Family-owned North Bay expanding Santa Rosa operation, taking over from trash giant Waste Management Inc.

North Bay Corp.|

North Bay Corp. will strengthen its grip on Sonoma County's garbage business this fall when it takes over the local routes of Waste Management Inc., the nation's largest trash hauler.

Family-owned North Bay is expanding its Santa Rosa operation to serve 42,000 new customers -- acquiring land, buildings, trucks, containers and other equipment.

It's getting help from a state agency that recently approved $42.6 million in tax-exempt financing for North Bay's growth.

The company is seeking formal permission from four cities -- Healdsburg, Sebastopol, Cotati and Cloverdale, to assume Waste Management's franchises there.

North Bay must also get approval from Sonoma County to take over Waste Management's contracts for a large swath of unincorporated territory.

"When we get everything approved, we'll be ready to hit the ground running," said North Bay Vice President Jim Salyers.

The changeover is targeted for Nov. 1, he said.

Meanwhile, the company is moving ahead with plans to develop a massive landfill on an Indian reservation in Colusa County, about 140 miles from Santa Rosa.

North Bay, controlled by waste industry veteran James Ratto, has been on a growth track since winning Windsor's trash hauling and recycling franchise in 1997.

Windsor was the first Sonoma County city to require competitive bidding for garbage service, a move aimed at reducing rates for residential and commercial customers. North Bay beat out Waste Management for Windsor's contract and went on to win franchises in Santa Rosa and Rohnert Park.

By 2006, Houston-based Waste Management had lost its exclusive contracts in the county's four largest cities.

In May, Waste Management announced it would sell the rest of its Sonoma County franchises to North Bay because they weren't generating enough revenue. The value of the deal wasn't disclosed.

Waste Management is working with North Bay, the four cities and the county to get the transfers approved, said Dean Kattler, WMI's Bay Area marketing manager.

When the deal is complete, North Bay will serve about 114,000 commercial and residential customers in all of Sonoma County's cities except Petaluma and Sonoma, along with most of its unincorporated areas. The deal also includes three small communities in coastal Marin County.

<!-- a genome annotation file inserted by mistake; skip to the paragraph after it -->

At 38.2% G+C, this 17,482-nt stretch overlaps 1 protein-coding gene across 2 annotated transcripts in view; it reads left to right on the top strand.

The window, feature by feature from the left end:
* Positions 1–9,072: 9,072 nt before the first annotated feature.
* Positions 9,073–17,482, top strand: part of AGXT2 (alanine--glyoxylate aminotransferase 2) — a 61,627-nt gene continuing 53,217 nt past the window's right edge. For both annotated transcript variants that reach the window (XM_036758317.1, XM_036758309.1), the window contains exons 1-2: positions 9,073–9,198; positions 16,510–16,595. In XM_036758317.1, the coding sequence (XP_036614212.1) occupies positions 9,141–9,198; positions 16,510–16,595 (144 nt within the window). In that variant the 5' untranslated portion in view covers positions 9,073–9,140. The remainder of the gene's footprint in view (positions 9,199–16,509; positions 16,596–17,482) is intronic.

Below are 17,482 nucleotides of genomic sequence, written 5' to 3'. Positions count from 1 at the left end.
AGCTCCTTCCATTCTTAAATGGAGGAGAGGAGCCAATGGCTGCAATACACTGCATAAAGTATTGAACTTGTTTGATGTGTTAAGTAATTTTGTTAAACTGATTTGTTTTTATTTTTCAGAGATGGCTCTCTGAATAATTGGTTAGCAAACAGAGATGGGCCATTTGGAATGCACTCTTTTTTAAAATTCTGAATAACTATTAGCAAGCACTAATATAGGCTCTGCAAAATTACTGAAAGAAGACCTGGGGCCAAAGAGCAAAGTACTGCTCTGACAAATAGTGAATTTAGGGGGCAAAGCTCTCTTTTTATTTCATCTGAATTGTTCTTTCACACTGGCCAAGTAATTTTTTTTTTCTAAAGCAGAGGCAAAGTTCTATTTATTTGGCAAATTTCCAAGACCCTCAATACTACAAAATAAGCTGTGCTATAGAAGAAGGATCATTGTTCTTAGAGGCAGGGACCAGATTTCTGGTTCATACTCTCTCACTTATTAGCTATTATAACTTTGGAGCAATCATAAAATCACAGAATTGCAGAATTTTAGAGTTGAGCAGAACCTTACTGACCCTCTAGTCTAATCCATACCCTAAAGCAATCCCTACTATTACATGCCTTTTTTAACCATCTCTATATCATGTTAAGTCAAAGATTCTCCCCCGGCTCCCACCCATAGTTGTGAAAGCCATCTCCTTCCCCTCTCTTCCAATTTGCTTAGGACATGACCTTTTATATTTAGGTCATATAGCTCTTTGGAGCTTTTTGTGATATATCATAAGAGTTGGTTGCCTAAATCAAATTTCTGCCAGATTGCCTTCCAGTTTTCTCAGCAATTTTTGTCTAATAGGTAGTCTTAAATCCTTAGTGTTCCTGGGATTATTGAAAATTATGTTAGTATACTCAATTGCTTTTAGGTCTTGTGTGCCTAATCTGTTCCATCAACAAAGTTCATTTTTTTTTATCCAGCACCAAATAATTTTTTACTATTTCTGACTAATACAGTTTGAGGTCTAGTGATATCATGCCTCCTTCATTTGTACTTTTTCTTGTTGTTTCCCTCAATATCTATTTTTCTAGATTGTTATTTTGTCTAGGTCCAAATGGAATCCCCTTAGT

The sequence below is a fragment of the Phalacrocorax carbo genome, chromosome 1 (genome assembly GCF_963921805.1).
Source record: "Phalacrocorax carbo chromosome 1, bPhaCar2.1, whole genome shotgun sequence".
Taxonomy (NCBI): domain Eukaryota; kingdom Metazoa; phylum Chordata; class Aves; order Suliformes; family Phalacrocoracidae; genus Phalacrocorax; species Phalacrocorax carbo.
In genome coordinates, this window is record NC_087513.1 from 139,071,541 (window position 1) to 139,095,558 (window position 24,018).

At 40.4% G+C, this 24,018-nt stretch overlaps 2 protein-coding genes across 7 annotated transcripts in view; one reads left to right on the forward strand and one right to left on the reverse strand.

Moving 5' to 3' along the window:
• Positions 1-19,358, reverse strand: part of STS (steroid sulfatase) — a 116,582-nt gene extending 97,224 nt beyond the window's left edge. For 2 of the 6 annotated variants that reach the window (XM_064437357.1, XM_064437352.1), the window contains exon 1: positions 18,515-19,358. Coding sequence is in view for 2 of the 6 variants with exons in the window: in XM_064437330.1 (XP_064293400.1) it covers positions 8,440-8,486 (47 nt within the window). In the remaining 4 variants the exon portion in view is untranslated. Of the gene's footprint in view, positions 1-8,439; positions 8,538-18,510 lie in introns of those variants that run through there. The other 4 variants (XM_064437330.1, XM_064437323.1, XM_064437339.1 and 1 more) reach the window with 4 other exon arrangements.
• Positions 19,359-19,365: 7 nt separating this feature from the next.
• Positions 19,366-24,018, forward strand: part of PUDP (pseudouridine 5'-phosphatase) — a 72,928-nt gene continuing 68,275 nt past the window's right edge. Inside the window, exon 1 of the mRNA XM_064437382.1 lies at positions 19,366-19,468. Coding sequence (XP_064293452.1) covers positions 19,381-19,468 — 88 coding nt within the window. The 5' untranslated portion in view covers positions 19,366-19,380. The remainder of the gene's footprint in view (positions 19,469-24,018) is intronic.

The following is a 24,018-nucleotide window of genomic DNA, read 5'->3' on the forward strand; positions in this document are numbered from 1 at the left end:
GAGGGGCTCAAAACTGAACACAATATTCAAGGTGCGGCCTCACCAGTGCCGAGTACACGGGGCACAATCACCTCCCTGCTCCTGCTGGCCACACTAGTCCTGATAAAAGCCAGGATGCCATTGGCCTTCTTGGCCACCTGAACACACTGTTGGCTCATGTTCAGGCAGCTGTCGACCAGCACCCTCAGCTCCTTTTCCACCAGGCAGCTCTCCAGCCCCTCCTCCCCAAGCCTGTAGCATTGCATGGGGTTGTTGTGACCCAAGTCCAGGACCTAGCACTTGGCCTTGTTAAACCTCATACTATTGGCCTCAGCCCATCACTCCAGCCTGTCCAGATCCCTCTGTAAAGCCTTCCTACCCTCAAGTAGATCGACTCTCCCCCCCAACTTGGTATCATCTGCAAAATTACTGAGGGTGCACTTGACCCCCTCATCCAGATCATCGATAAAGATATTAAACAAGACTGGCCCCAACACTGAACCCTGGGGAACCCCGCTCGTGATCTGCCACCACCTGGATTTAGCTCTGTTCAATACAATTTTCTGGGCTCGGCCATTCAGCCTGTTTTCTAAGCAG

Rates and contract terms for the new customers won't change, according to North Bay and Waste Management. North Bay plans to use Waste Management drivers and some of its equipment, Salyers said.

"People won't even notice there has been a transition," he said.

North Bay is part of The Ratto Group, 18 businesses that provide trash collection, recycling and related services in Sonoma, Marin, Mendocino, Lake and Mariposa counties.

James Ratto, an Italian immigrant who began hauling trash in San Francisco in 1956, founded Redwood Empire Disposal in Santa Rosa in 1969.

The business began acquiring other companies and became part of Empire Waste Management, which was sold to publicly-traded Waste Management Inc. in 1986.

Ratto retired before the sale, but he later decided to get back in the business, buying an interest in a Novato-based hauler. The Ratto Group grew steadily and now has about 350 employees.

When the deal with Waste Management is complete, North Bay will change its name to Redwood Empire Disposal.

Earlier this year, the California Pollution Control Financing Authority approved the sale of $42.6 million in tax-exempt bonds to pay for North Bay's expansion.

The money will be repaid from company revenues. About $5 million would buy two pieces of land near North Bay's Standish Avenue hub in southwest Santa Rosa for truck maintenance, container storage and offices.

The parcels, each about 2.4 acres, are currently owned by Predawn Investments, a Ratto company controlled by James Ratto's sons Steve and Louis. The bonds also will pay for buildings, structural improvements, trucks and containers.

About $23 million will buy new vehicles, including low-emission, split-body trucks that collect garbage and recylables in the same run.

The bond package helps the company keep rates down while reducing impact on the environment, according to the financing authority.

Earlier this year, North Bay partnered with a Canadian firm to develop a new landfill on the Cortina Indian reservation in Colusa County. The landfill, which would hold 12 to 15 million tons of solid waste, isn't related to North Bay's expansion in Sonoma County, Salyers said.

"It's a standalone investment," he said. "We haven't begun looking for a waste stream for that landfill."

Meanwhile, Colusa County leaders and a local citizens group are asking federal authorities to withhold final approval for the project until there's more study of the impacts on water, air quality and traffic.

"We'd like the Environmental Protection Agency to look at all the impacts of this project," said Colleen Ferrini, a local rancher and spokeswoman for Colusa County Citizens for Safe Water.

You can reach Staff Writer Steve Hart at 521-5205 or

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